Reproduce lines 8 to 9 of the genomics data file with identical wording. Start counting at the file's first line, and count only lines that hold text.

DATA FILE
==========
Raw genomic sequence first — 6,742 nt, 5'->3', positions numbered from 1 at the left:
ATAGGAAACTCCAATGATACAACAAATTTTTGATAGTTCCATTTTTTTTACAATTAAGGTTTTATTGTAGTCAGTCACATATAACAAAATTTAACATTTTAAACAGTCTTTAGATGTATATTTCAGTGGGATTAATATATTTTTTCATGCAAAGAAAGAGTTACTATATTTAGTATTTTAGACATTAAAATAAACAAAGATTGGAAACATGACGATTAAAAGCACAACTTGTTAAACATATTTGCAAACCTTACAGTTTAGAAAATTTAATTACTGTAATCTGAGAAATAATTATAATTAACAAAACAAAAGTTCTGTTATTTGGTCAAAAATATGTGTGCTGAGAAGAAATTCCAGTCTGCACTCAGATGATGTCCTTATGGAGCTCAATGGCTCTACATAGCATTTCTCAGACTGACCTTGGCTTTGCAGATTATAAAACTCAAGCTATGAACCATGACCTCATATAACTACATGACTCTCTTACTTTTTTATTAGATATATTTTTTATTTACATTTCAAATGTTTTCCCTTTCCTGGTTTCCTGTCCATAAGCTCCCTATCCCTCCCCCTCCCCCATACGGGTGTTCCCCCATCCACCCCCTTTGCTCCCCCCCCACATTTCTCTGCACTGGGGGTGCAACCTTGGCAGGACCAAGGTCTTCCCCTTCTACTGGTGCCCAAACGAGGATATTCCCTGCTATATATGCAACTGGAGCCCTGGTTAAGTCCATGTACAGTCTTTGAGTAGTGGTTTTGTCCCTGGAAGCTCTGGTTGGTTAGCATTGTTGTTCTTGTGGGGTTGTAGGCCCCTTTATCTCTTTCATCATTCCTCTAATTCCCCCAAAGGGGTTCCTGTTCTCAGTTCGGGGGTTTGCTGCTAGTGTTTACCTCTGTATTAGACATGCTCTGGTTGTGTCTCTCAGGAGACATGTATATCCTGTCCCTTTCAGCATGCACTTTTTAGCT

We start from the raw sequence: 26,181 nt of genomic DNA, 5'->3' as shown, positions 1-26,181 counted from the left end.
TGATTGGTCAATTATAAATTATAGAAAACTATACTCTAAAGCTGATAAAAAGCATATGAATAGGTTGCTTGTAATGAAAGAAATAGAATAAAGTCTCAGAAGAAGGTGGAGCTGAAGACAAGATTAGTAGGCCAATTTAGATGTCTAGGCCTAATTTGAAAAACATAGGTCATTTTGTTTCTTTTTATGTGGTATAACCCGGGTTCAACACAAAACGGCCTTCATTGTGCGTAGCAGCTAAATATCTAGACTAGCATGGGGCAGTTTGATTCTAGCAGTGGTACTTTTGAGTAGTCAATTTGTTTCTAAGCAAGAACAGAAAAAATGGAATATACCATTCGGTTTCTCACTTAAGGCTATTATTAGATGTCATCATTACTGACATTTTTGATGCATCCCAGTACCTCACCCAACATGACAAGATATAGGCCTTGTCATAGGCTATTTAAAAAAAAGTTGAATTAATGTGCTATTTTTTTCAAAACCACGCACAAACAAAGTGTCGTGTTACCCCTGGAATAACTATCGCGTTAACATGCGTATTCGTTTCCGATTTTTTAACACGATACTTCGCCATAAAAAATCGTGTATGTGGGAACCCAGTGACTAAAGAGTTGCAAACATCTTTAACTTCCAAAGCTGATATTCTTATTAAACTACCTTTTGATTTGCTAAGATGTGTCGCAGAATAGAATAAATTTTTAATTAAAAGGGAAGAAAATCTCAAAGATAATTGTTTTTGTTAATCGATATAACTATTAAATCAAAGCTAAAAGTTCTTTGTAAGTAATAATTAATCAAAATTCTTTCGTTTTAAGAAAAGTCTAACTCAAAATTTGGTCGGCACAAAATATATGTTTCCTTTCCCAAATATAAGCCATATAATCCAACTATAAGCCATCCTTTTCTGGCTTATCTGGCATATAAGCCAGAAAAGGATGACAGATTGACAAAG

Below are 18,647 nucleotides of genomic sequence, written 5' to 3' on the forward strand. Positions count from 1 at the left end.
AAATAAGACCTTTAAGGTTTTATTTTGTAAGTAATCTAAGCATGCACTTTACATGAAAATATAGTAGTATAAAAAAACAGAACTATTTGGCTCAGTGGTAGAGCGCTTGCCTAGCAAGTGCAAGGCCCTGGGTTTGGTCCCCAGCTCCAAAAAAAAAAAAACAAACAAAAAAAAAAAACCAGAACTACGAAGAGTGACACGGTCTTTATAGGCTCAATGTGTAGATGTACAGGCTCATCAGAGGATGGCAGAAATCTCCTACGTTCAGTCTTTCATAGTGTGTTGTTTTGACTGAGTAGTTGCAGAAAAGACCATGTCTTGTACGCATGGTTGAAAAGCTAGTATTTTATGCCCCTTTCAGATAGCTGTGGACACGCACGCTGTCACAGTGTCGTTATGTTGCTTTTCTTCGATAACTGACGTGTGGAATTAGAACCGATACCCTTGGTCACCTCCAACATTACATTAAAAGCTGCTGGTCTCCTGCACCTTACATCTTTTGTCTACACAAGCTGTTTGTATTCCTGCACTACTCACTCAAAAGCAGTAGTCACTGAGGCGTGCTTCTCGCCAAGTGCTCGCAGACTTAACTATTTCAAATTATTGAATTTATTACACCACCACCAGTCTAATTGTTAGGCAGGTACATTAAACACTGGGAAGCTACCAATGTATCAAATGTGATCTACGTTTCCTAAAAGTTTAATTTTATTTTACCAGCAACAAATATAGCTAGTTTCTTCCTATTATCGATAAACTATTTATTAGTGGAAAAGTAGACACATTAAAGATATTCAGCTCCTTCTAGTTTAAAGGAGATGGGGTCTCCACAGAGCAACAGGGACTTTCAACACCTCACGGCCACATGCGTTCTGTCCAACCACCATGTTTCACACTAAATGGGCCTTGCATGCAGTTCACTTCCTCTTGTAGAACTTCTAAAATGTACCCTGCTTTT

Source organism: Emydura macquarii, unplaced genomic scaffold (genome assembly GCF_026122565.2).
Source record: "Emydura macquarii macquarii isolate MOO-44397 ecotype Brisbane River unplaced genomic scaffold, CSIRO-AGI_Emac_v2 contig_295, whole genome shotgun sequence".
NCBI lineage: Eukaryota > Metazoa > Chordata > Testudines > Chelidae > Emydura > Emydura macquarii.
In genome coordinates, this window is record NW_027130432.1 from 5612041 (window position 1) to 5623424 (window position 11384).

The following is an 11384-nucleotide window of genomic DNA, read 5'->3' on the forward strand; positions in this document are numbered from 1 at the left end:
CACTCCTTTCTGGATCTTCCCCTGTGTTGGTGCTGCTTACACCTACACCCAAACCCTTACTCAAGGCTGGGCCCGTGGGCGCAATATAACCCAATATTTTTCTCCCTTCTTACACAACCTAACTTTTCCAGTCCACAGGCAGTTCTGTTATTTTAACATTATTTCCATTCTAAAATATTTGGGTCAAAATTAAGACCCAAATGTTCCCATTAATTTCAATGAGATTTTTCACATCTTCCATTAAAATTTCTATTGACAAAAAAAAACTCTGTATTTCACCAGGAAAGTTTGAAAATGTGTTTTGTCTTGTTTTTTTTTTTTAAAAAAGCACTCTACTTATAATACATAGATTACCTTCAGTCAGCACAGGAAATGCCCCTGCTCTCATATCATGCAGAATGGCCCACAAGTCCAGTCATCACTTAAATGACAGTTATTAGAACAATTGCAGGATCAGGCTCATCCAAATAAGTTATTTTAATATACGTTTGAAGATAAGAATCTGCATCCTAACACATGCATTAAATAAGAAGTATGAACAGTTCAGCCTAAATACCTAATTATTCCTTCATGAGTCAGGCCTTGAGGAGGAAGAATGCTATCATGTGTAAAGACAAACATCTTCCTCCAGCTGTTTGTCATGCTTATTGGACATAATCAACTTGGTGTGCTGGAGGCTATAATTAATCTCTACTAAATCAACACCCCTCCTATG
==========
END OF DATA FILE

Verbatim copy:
Source record: "Emydura macquarii macquarii isolate MOO-44397 ecotype Brisbane River unplaced genomic scaffold, CSIRO-AGI_Emac_v2 contig_295, whole genome shotgun sequence".
NCBI lineage: Eukaryota > Metazoa > Chordata > Testudines > Chelidae > Emydura > Emydura macquarii.